Fluorescent minerals emit visible light when exposed to ultraviolet light.
Biofluorescent marine organisms
Willemite and calcite in UV light

Fluorescence is the emission of light by a substance that has absorbed light or other electromagnetic radiation. It is a form of luminescence. In most cases, the emitted light has a longer wavelength, and therefore lower energy, than the absorbed radiation. The most striking example of fluorescence occurs when the absorbed radiation is in the ultraviolet region of the spectrum, and thus invisible to the human eye, while the emitted light is in the visible region, which gives the fluorescent substance a distinct color that can be seen only when exposed to UV light. Fluorescent materials cease to glow nearly immediately when the radiation source stops, unlike phosphorescent materials, which continue to emit light for some time after.

Fluorescence has many practical applications, including mineralogy, gemology, medicine, chemical sensors (fluorescence spectroscopy), fluorescent labelling, dyes, biological detectors, cosmic-ray detection, and, most commonly, fluorescent lamps. Fluorescence also occurs frequently in nature in some minerals and in various biological states in many branches of the animal kingdom.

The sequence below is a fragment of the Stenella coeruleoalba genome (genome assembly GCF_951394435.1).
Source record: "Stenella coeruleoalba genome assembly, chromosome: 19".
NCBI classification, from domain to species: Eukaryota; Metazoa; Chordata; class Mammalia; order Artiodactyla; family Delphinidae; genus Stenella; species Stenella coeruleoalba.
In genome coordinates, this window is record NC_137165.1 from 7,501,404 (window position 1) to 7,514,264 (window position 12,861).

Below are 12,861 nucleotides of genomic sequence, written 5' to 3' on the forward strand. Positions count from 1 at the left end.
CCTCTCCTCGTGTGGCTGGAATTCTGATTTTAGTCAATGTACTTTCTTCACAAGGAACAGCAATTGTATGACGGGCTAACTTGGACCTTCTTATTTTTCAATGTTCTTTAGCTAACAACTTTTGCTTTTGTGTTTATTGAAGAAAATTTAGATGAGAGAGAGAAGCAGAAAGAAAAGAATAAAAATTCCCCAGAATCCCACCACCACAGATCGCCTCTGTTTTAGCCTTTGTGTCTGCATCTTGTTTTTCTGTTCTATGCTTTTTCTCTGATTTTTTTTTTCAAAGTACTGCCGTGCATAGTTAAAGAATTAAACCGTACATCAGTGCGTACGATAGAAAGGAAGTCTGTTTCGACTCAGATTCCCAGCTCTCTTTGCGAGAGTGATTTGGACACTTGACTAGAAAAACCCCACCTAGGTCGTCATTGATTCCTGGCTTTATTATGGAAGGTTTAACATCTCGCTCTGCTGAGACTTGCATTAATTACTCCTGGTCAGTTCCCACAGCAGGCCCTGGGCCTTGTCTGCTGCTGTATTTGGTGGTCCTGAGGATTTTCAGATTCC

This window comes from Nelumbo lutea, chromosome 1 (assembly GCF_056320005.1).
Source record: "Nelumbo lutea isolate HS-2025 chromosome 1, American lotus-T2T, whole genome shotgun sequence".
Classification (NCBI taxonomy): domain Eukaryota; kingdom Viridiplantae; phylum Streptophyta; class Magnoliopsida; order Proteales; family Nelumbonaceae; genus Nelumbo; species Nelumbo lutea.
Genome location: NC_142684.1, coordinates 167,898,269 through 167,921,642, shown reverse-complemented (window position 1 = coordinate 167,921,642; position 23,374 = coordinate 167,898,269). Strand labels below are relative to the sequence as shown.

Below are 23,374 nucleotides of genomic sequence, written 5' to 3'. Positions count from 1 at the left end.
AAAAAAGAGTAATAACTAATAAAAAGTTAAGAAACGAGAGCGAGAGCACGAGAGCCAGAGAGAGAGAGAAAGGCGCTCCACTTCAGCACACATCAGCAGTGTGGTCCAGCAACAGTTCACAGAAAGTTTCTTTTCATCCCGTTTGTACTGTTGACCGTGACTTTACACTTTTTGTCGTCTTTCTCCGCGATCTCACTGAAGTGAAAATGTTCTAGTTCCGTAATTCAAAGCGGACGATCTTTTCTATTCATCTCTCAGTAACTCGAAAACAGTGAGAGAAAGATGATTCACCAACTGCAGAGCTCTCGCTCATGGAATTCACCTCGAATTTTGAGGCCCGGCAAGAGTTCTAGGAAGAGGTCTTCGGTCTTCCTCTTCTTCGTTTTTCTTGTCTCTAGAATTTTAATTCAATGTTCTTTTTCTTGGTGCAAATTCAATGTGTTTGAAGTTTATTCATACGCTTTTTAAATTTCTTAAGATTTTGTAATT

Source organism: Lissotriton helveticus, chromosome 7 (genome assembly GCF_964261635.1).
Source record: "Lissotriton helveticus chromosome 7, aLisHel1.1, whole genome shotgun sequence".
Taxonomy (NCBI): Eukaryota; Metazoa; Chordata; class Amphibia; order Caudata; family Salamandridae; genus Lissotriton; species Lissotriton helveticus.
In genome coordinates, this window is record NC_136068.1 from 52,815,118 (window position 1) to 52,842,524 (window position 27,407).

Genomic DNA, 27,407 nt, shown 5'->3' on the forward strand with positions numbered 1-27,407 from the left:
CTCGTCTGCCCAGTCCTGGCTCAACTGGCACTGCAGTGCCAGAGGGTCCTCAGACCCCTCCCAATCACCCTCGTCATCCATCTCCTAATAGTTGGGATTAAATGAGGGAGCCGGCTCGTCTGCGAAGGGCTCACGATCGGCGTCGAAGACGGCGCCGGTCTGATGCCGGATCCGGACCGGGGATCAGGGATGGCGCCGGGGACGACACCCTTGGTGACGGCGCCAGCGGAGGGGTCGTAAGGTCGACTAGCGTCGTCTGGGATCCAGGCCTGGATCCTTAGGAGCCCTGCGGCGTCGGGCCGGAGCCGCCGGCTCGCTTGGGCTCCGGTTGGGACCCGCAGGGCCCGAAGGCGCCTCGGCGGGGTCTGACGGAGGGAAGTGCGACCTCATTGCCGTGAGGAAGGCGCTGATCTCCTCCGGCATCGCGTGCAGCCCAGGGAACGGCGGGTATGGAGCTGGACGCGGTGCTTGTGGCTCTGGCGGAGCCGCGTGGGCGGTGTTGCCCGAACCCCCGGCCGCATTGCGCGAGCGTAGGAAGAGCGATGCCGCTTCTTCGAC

Lignum nephriticum cup made from the wood of the narra tree (Pterocarpus indicus), and a flask containing its fluorescent solution
Matlaline, the fluorescent substance in the wood of the tree Eysenhardtia polystachya

An early observation of fluorescence was described in 1560 by Bernardino de Sahagún and in 1565 by Nicolás Monardes in the infusion known as lignum nephriticum (Latin for "kidney wood"). It was derived from the wood of two tree species, Pterocarpus indicus and Eysenhardtia polystachya.[1][2][3][4] The chemical compound responsible for this fluorescence is matlaline, which is the oxidation product of one of the flavonoids found in this wood.[1]

In 1819, Edward D. Clarke[5] and in 1822 René Just Haüy[6] described fluorescence in fluorites, Sir David Brewster described the phenomenon for chlorophyll in 1833[7] and Sir John Herschel did the same for quinine in 1845.[8][9]

In his 1852 paper on the "Refrangibility" (wavelength change) of light, George Gabriel Stokes described the ability of fluorspar and uranium glass to change invisible light beyond the violet end of the visible spectrum into blue light. He named this phenomenon fluorescence : "I am almost inclined to coin a word, and call the appearance fluorescence, from fluor-spar [i.e., fluorite], as the analogous term opalescence is derived from the name of a mineral."[10] The name was derived from the mineral fluorite (calcium difluoride), some examples of which contain traces of divalent europium, which serves as the fluorescent activator to emit blue light. In a key experiment he used a prism to isolate ultraviolet radiation from sunlight and observed blue light emitted by an ethanol solution of quinine exposed by it.[11]

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